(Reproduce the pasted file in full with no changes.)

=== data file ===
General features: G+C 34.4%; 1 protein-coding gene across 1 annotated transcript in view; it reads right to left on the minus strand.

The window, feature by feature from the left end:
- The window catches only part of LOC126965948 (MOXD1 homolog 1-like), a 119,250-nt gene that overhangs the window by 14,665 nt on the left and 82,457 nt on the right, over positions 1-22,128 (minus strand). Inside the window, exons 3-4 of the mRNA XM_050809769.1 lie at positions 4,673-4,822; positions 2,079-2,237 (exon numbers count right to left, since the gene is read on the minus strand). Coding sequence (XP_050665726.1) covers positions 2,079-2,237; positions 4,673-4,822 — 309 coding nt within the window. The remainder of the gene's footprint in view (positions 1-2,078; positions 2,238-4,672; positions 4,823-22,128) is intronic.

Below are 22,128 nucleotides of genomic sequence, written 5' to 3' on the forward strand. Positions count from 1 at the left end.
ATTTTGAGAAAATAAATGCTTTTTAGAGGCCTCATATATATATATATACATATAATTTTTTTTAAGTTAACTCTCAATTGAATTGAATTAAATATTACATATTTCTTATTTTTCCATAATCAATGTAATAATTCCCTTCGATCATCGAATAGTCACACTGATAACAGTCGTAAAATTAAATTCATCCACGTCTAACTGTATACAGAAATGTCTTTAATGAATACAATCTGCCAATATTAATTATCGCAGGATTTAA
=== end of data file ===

General features: G+C 34.4%; 1 protein-coding gene across 1 annotated transcript in view; it reads right to left on the minus strand.

The window, feature by feature from the left end:
- The window catches only part of LOC126965948 (MOXD1 homolog 1-like), a 119,250-nt gene that overhangs the window by 14,665 nt on the left and 82,457 nt on the right, over positions 1-22,128 (minus strand). Inside the window, exons 3-4 of the mRNA XM_050809769.1 lie at positions 4,673-4,822; positions 2,079-2,237 (exon numbers count right to left, since the gene is read on the minus strand). Coding sequence (XP_050665726.1) covers positions 2,079-2,237; positions 4,673-4,822 — 309 coding nt within the window. The remainder of the gene's footprint in view (positions 1-2,078; positions 2,238-4,672; positions 4,823-22,128) is intronic.

Below are 22,128 nucleotides of genomic sequence, written 5' to 3' on the forward strand. Positions count from 1 at the left end.
ATTTTGAGAAAATAAATGCTTTTTAGAGGCCTCATATATATATATATACATATAATTTTTTTTAAGTTAACTCTCAATTGAATTGAATTAAATATTACATATTTCTTATTTTTCCATAATCAATGTAATAATTCCCTTCGATCATCGAATAGTCACACTGATAACAGTCGTAAAATTAAATTCATCCACGTCTAACTGTATACAGAAATGTCTTTAATGAATACAATCTGCCAATATTAATTATCGCAGGATTTAA